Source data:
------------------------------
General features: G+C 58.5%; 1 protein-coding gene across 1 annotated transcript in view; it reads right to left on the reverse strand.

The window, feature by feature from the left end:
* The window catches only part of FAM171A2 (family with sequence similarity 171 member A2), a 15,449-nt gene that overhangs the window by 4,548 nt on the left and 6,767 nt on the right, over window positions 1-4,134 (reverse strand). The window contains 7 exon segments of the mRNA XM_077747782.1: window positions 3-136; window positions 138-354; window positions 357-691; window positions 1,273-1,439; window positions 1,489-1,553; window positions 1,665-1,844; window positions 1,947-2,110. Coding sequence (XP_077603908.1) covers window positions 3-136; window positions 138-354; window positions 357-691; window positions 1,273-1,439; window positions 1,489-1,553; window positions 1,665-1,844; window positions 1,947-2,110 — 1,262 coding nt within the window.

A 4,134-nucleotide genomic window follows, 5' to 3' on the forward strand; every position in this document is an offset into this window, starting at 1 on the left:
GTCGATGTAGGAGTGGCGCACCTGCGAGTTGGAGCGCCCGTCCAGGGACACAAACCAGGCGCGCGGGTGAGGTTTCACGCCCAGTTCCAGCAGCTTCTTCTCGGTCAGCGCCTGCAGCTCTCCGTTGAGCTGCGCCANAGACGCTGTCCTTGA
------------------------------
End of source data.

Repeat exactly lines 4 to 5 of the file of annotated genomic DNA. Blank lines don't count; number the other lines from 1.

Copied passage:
A 4,134-nucleotide genomic window follows, 5' to 3' on the forward strand; every position in this document is an offset into this window, starting at 1 on the left:
GTCGATGTAGGAGTGGCGCACCTGCGAGTTGGAGCGCCCGTCCAGGGACACAAACCAGGCGCGCGGGTGAGGTTTCACGCCCAGTTCCAGCAGCTTCTTCTCGGTCAGCGCCTGCAGCTCTCCGTTGAGCTGCGCCANAGACGCTGTCCTTGA